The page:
According to the Humane Society International, over 115 million animals are tested on in laboratories worldwide, not including the 90 percent that is excluded in data published by the U.S. Department of Agriculture each year. Despite the lack of evidence proving animal testing is worth the money and trauma, these dogs, cats, rabbits, monkeys, etc. are physically harmed for their entire lives – living in cages and being poisoned to test toxicity levels in makeup.
Before making the switch to vegetarianism, I first decided to clean out my makeup collection to make room for only cruelty-free brands. With more and more brands making the switch (Congrats, Covergirl!), the number of options makes it easier to dump brands like NARS and switch to cheaper or indie brands. Below are a few reasons why you should start cleaning out your makeup drawers as well.
Like I mentioned above, the number of animals being tested on each year is unknown. Animals do not have rights, so U.S. laboratories are not required to mention them in their statistics. That also means that companies don’t have to document their treatment of the animals. I won’t go into detail, but labs use animals to test toxicity, skin and eye irritation and effects of surgeries, and labs often kill the animals after the observational period is over.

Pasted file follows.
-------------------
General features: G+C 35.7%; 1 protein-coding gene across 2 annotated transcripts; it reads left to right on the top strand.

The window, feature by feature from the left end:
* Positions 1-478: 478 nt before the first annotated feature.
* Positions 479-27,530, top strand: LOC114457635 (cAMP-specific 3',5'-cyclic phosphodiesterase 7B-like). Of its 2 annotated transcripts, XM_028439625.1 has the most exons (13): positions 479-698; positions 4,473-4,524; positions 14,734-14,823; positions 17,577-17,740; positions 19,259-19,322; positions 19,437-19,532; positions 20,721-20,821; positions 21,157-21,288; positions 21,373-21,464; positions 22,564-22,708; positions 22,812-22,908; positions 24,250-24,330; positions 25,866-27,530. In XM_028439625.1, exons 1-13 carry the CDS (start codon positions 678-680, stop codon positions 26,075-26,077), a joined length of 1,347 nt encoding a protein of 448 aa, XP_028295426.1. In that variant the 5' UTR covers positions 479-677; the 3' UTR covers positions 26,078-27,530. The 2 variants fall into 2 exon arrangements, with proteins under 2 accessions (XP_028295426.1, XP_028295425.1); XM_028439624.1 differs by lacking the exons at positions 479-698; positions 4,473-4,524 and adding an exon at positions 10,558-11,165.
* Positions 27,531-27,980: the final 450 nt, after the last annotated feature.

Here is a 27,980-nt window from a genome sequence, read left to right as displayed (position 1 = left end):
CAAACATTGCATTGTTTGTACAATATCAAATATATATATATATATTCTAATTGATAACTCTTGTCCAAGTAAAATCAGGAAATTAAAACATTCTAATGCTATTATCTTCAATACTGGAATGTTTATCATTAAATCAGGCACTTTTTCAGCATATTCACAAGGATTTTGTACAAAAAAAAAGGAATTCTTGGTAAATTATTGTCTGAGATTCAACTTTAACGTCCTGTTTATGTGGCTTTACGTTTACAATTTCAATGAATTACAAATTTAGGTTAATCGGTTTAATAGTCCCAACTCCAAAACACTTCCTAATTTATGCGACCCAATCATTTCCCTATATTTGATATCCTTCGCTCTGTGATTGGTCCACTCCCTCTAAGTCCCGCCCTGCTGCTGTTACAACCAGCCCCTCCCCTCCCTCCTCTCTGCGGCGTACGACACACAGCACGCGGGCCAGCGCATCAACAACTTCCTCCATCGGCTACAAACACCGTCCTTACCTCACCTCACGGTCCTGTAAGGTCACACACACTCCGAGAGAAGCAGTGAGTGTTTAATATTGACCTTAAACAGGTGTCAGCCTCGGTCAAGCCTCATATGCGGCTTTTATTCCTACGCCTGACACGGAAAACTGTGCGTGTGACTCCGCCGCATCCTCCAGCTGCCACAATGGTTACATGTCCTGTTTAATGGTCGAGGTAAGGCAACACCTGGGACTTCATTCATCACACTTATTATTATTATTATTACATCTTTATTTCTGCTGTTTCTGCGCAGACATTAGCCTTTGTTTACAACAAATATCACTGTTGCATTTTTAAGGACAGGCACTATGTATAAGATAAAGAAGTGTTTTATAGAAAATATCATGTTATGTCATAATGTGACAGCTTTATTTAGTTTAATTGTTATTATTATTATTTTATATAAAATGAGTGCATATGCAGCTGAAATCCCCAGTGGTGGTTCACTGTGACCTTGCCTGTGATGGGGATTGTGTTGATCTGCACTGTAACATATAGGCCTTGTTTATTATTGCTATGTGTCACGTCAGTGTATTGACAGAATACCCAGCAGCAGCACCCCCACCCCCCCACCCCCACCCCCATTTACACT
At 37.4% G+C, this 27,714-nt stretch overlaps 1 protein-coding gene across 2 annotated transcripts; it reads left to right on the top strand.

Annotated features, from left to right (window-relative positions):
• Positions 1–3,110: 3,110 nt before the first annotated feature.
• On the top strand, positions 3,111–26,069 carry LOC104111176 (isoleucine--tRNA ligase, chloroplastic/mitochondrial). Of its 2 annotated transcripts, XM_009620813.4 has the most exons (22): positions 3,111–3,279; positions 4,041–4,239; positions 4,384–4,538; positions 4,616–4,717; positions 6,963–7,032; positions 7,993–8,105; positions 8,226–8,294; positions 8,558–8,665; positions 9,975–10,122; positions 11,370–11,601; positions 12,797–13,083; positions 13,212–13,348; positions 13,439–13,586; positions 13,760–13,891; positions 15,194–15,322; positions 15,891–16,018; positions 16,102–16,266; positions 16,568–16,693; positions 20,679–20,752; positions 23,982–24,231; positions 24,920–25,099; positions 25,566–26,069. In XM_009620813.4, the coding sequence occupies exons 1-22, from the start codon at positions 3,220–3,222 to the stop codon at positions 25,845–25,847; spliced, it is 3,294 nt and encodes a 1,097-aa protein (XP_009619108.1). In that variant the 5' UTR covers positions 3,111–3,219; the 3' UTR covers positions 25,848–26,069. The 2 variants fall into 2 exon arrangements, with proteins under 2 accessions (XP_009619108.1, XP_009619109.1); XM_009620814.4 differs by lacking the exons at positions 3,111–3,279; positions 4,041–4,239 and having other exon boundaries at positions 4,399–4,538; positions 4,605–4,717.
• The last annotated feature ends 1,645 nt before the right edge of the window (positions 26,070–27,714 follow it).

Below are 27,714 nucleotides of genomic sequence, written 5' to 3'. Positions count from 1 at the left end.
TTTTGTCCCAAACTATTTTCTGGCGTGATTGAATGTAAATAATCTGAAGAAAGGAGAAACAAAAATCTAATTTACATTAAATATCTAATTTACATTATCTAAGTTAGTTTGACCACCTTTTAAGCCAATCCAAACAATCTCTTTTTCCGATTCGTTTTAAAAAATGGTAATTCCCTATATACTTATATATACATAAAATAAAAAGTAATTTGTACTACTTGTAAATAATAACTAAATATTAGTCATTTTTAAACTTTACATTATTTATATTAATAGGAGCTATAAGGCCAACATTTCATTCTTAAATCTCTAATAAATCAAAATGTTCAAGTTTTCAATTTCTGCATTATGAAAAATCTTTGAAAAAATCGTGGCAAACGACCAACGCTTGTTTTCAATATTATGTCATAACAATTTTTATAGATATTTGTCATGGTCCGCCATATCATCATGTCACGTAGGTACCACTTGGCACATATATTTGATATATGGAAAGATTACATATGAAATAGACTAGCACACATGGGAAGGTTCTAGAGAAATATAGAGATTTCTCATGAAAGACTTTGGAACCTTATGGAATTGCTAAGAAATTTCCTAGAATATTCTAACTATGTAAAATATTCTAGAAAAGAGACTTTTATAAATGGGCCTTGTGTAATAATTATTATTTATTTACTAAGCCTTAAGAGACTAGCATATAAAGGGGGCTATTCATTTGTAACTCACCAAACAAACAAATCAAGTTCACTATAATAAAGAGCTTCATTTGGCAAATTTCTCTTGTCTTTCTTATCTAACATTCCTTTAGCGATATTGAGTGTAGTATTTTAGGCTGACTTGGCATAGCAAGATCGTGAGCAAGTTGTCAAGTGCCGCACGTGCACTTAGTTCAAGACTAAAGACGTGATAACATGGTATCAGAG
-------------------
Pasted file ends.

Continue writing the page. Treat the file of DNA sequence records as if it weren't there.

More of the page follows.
Scientists are becoming increasingly skeptical about the data produced from animal testing. Animals are not humans, so the tests’ results might not even accurately represent the effects on humans.
Cruelty-free makeup is non-toxic
Why would you want potentially irritating chemicals on your face? Cruelty-free makeup is often free of the nasty irritants that would require further testing. Because cruelty-free brands do not test new ingredients on animals, their ingredients are usually built on preexisting knowledge about what ingredients are safe. Companies are using more natural and organic ingredients that don’t leave your skin red and your pores clogged. Take Tarte’s new Foundcealer for example, which includes babassu, sunflower oil, hyaluronic acid for hydration and vitamin E for antioxidants.
Support indie brands
Switching to cruelty-free makeup gives you plenty of room to try new indie brands. I can’t think of an indie brand that doesn’t make an effort to be cruelty-free and vegan, especially because they don’t feel the same pressure to sell their products in China. Bigger brands – like NARS – may start off cruelty-free, but switch to animal testing to reach a larger market in China, where animal testing is required. As consumers, we are able to make a statement by ignoring these companies and supporting smaller brands that don’t take part in the practice. Lime Crime, Menagerie Cosmetics and Colourpop are just a few cruelty-free brands that I would recommend.